If competition improves the breed, Georgia's looking at a very well-bred RB corps in 2012.
Whatever weaknesses the Georgia Bulldogs have as they head into a pivotal 2012 season, the offensive skill positions won't be among them. Since Mark Richt arrived in Athens, the Dawgs have reloaded at the fullback position as well as any team in the country that still uses a fullback, while at tailback they've got Isaiah Crowell, perhaps the most talked-about recruit of Richt's tenure, returning for a sophomore season.
But if Crowell was the answer at running back, why'd the Dawgs go out and recruit not one but two blue-chip RBs in their 2012 signing class -- the No. 2 and No. 5 running back prospects in the nation according to Rivals? Whatever the motivation behind Richt's tailback hoarding for Dream Team Part II, one thing's for certain, and that thing is uncertainty: While Crowell will head into spring practice as the undisputed top RB on Georgia's roster, it's anyone's guess as to whether he'll still hold that title come Sept. 1.
Initially, at least, it looked like Crowell would live up to the considerable hype surrounding his nationally televised, bulldog-puppy-equipped commitment to Georgia on National Signing Day 2011. Crowell notched 60 yards in limited action against a top-five Boise State team in the '11 season opener, then reeled off three hundred-yard performances in his next four games. Then nagging injuries started popping up, limiting him to a total of 174 yards against Tennessee, Vandy and Florida. Then he (and seemingly the rest of Georgia's RB corps) got themselves suspended for the New Mexico State game. By the time he pulled himself out of the SEC title game against LSU, some of the fans in Georgia's section were frustrated enough to openly boo him for it.
So while Crowell's position atop the spring depth chart is fairly certain, it's not rock-solid. And while true freshman Keith Marshall, Rivals' No. 2 running back in the nation and an early UGA enrollee, will begin spring practice at the bottom of said depth chart, he's highly unlikely to stay there. It's not hard to see him leapfrogging Ken Malcome, who turned heads last spring but didn't record a rushing yard until the 10th game of the 2012 season. The coaches seem to have found a niche for Carlton Thomas, but it's not as an every-down back. And Richard Samuel, who's bounced from RB to LB and back like a ping-pong ball the last few years, may well be playing fullback by the time G-Day rolls around.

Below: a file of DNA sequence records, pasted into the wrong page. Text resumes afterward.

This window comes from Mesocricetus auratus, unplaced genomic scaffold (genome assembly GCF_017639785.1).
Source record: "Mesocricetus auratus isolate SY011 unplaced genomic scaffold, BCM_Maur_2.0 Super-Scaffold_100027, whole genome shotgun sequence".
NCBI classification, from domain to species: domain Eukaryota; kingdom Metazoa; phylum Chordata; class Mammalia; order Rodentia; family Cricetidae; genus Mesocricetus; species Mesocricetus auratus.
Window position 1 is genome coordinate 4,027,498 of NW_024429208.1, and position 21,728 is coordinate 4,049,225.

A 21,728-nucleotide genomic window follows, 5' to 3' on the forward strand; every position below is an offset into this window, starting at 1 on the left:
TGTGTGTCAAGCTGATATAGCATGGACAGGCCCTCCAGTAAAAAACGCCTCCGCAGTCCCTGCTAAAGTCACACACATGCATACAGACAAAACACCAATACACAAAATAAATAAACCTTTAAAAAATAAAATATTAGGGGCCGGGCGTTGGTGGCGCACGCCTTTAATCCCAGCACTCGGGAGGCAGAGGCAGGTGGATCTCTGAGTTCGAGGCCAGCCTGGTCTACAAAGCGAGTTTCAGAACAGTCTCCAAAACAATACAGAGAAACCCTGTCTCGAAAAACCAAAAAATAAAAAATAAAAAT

Thus if Marshall wants to mount a serious challenge to Crowell as a true freshman, the path is there. Richt didn't recruit Marshall just to be a motivating ploy for Crowell, much less a bench-warmer, so he's going to see the field one way or another. Whether he does so as a "thunder-and-lightning" complement to Crowell or as the No. 1 feature back on the roster is something Marshall and Crowell will have to hash out on the field.
Rookie prospects: Oh hey, did we mention that the Dawgs have yet another blue-chip RB arriving this summer? That would be North Carolina's Todd Gurley, who unexpectedly committed to the Dawgs barely a month after Marshall announced his own commitment. Arriving relatively late to the party means he may be a bit of a disadvantage in terms of his depth-chart position, but his bruising size will be an interesting complement to the speed and elusiveness of Crowell and Marshall, so don't assume anyone in this group is an automatic candidate for a redshirt.
The graduation of Bruce Figgins put a dent in the team's depth at what has historically been a very productive position for the Dawgs, but Ogletree saw playing time in three of the final four games of the regular season last year and looks fairly secure as the top fullback heading into spring. Both he and Royston have shown themselves to be capable as blockers; it remains to be seen whether they can shine as ball-carriers or receivers, both of which are roles for which fullbacks are frequently called upon in Mike Bobo's pro-style set.
Rookie prospects: At 6'2", 252, Blackshear's Quayvon Hicks already has the size to compete for playing time -- and as a guy who was occasionally used at tight end in high school, he's also got the varied skill set that Richt and Bobo have long considered so valuable for their fullbacks. But don't worry about his talents as a blocker: He also played defensive end, nose tackle and linebacker at Pierce County High School, so he's not the least bit afraid to hit anybody.